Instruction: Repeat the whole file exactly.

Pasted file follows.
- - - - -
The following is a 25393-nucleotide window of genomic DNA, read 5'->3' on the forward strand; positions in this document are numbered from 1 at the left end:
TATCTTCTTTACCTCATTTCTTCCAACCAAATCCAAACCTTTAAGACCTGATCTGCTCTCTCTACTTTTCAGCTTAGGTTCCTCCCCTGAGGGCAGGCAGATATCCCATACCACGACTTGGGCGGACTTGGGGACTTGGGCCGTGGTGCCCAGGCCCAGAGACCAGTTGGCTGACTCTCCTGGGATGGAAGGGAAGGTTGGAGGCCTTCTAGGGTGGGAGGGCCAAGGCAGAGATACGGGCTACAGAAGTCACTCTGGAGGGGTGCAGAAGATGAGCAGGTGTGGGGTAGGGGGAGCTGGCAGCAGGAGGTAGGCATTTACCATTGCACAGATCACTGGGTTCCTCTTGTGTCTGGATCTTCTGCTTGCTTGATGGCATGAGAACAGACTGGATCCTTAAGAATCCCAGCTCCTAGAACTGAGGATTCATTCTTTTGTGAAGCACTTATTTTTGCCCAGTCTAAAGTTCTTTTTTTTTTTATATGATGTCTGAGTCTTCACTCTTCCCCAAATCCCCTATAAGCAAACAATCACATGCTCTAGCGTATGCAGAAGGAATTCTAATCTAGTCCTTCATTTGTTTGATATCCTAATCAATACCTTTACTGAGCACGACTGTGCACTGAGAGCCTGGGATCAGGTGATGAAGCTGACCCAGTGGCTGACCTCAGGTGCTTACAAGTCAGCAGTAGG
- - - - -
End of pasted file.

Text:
The following is a 25393-nucleotide window of genomic DNA, read 5'->3' on the forward strand; positions in this document are numbered from 1 at the left end:
TATCTTCTTTACCTCATTTCTTCCAACCAAATCCAAACCTTTAAGACCTGATCTGCTCTCTCTACTTTTCAGCTTAGGTTCCTCCCCTGAGGGCAGGCAGATATCCCATACCACGACTTGGGCGGACTTGGGGACTTGGGCCGTGGTGCCCAGGCCCAGAGACCAGTTGGCTGACTCTCCTGGGATGGAAGGGAAGGTTGGAGGCCTTCTAGGGTGGGAGGGCCAAGGCAGAGATACGGGCTACAGAAGTCACTCTGGAGGGGTGCAGAAGATGAGCAGGTGTGGGGTAGGGGGAGCTGGCAGCAGGAGGTAGGCATTTACCATTGCACAGATCACTGGGTTCCTCTTGTGTCTGGATCTTCTGCTTGCTTGATGGCATGAGAACAGACTGGATCCTTAAGAATCCCAGCTCCTAGAACTGAGGATTCATTCTTTTGTGAAGCACTTATTTTTGCCCAGTCTAAAGTTCTTTTTTTTTTTATATGATGTCTGAGTCTTCACTCTTCCCCAAATCCCCTATAAGCAAACAATCACATGCTCTAGCGTATGCAGAAGGAATTCTAATCTAGTCCTTCATTTGTTTGATATCCTAATCAATACCTTTACTGAGCACGACTGTGCACTGAGAGCCTGGGATCAGGTGATGAAGCTGACCCAGTGGCTGACCTCAGGTGCTTACAAGTCAGCAGTAGG